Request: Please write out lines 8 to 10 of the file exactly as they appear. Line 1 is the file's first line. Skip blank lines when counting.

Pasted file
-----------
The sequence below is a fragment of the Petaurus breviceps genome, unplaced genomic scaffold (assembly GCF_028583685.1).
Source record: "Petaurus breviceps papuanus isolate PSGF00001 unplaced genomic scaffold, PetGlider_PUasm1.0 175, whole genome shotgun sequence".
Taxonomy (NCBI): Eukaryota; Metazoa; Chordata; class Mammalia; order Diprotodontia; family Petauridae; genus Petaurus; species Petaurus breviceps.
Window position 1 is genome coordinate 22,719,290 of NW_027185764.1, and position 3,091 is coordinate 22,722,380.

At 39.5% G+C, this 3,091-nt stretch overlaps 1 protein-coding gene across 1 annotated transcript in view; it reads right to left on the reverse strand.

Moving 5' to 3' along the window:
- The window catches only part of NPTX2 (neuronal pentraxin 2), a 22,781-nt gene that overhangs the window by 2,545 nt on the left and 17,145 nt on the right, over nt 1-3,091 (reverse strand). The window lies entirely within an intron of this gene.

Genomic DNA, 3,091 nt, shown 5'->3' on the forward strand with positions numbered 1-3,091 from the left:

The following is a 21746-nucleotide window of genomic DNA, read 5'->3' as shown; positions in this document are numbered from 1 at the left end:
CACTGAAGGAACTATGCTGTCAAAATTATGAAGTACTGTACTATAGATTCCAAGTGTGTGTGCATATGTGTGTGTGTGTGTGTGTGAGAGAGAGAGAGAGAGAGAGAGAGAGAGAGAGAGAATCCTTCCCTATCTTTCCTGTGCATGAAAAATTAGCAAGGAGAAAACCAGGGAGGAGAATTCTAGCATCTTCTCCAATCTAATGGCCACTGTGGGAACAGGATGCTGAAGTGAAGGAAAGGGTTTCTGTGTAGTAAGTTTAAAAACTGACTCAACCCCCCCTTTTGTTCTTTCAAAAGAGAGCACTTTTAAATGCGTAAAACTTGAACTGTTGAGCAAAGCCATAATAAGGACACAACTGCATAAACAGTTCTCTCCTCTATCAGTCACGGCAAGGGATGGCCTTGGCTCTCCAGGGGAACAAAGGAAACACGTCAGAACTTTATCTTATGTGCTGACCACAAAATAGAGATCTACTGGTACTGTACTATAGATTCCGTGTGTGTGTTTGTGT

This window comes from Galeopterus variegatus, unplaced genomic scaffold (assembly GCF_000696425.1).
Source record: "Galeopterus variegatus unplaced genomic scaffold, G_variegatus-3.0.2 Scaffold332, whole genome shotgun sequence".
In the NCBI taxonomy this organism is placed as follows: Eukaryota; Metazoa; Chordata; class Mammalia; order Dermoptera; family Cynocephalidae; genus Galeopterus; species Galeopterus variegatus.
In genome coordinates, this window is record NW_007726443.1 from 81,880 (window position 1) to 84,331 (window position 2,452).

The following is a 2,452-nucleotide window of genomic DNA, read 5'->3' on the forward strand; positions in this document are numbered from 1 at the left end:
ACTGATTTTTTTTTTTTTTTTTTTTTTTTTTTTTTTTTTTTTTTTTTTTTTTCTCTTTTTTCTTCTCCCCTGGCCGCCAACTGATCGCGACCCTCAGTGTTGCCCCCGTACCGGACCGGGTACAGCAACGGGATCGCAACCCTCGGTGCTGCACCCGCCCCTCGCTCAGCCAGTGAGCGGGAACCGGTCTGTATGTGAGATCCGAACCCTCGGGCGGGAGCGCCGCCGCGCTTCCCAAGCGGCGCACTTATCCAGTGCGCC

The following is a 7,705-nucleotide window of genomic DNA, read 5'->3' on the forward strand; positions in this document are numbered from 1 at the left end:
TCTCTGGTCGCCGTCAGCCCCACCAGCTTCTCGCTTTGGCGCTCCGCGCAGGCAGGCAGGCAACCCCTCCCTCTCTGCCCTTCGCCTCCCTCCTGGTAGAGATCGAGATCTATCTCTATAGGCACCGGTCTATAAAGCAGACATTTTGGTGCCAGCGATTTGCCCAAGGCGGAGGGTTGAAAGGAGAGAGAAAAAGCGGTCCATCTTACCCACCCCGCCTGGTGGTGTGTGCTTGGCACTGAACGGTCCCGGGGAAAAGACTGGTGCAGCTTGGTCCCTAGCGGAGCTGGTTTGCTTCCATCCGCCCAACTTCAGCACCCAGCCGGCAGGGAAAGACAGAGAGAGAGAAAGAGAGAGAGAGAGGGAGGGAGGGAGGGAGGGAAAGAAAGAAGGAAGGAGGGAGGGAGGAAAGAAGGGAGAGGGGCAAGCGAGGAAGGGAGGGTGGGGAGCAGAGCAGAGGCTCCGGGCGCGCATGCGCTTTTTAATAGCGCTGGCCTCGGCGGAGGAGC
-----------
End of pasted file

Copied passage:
Genomic DNA, 3,091 nt, shown 5'->3' on the forward strand with positions numbered 1-3,091 from the left:

The following is a 21746-nucleotide window of genomic DNA, read 5'->3' as shown; positions in this document are numbered from 1 at the left end:
CACTGAAGGAACTATGCTGTCAAAATTATGAAGTACTGTACTATAGATTCCAAGTGTGTGTGCATATGTGTGTGTGTGTGTGTGTGAGAGAGAGAGAGAGAGAGAGAGAGAGAGAGAGAGAATCCTTCCCTATCTTTCCTGTGCATGAAAAATTAGCAAGGAGAAAACCAGGGAGGAGAATTCTAGCATCTTCTCCAATCTAATGGCCACTGTGGGAACAGGATGCTGAAGTGAAGGAAAGGGTTTCTGTGTAGTAAGTTTAAAAACTGACTCAACCCCCCCTTTTGTTCTTTCAAAAGAGAGCACTTTTAAATGCGTAAAACTTGAACTGTTGAGCAAAGCCATAATAAGGACACAACTGCATAAACAGTTCTCTCCTCTATCAGTCACGGCAAGGGATGGCCTTGGCTCTCCAGGGGAACAAAGGAAACACGTCAGAACTTTATCTTATGTGCTGACCACAAAATAGAGATCTACTGGTACTGTACTATAGATTCCGTGTGTGTGTTTGTGT